Replace a portion of your lawn with a garden consisting of shrubs, ornamental grasses, flowers, and/or edible plants. One way to approach this is to start small. Consider removing just a 4’x4’ area of grass and replacing it with plants in one year, and then expand the area in subsequent years by dividing plants or adding new ones. This could be in the form of a garden “island” in your yard or a border along a driveway or sidewalk. Garden maintenance takes about the same amount of time as lawn care.

front yard garden
A portion of sunny front yard was converted to a perennial flower garden. Photo: C. Carignan

Try gardening with a theme:

  • Naturalistic/Native Gardens

    • Native plants are among the very best choices for turf alternatives.

    • Native plant gardens, whether they are of flowers, shrubs, trees, ornamental grasses, vines, or groundcovers, will reflect your region’s unique beauty and character and will create a sense of place and a portal to nature right in your yard.

      Native pussytoes (Antennaria plantaginifolia) replace a portion of lawn on a partly sunny slope. Photo: C. Carignan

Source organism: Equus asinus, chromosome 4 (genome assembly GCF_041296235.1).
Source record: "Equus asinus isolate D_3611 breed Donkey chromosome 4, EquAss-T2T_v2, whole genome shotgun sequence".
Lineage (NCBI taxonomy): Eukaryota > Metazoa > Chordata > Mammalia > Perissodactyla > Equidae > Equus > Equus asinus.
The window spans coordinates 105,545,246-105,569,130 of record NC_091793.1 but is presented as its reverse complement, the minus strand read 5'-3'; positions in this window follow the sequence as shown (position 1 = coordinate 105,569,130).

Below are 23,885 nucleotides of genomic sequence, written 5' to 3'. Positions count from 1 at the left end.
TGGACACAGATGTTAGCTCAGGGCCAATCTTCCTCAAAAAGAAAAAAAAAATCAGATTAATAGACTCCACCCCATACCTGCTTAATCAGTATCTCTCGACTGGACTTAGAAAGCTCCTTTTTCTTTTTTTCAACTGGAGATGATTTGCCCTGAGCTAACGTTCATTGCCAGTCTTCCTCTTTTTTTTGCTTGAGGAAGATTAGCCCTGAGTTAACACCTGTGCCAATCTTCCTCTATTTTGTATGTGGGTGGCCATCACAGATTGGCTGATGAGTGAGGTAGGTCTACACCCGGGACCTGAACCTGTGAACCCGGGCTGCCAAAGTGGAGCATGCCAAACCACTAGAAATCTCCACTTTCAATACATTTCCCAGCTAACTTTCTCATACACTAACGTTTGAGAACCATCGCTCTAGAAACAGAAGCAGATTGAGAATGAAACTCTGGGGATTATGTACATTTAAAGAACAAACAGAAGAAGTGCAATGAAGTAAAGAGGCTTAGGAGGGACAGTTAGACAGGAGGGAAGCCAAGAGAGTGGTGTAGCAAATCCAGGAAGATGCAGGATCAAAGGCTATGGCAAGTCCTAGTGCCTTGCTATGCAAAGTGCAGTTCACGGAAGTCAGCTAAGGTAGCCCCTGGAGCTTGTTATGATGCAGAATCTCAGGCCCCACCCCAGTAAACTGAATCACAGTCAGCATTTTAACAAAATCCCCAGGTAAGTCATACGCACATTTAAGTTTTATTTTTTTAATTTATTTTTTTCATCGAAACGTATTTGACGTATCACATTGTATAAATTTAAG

• Pollinator gardens or wildlife gardens: Use a variety of plants that bloom at different times throughout the season. Add native plants that provide nectar and pollen, berries, seeds, and bird nesting sites. These are just a few of the many choices available:

    • For beneficial insects: Wild geranium (Geranium maculatum), mountain mints (Pycnanthemum spp.), butterfly weed (Asclepias tuberosa), New England aster (Symphyotrichum novae-angliae)  

    • For hummingbirds: Eastern columbine (Aquilegia canadensis), cardinal flower (Lobelia cardinalis), coral honeysuckle (Lonicera sempervirens)

    • For songbirds: American holly (Ilex opaca), inkberry holly (Ilex glabra), gray dogwood (Cornus racemosa), black cherry (Prunus serotina)

      butterfly weed